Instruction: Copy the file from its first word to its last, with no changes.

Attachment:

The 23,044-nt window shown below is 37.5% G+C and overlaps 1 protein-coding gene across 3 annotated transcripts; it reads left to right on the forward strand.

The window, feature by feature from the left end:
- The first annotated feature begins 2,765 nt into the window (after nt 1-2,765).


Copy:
The 23,044-nt window shown below is 37.5% G+C and overlaps 1 protein-coding gene across 3 annotated transcripts; it reads left to right on the forward strand.

The window, feature by feature from the left end:
- The first annotated feature begins 2,765 nt into the window (after nt 1-2,765).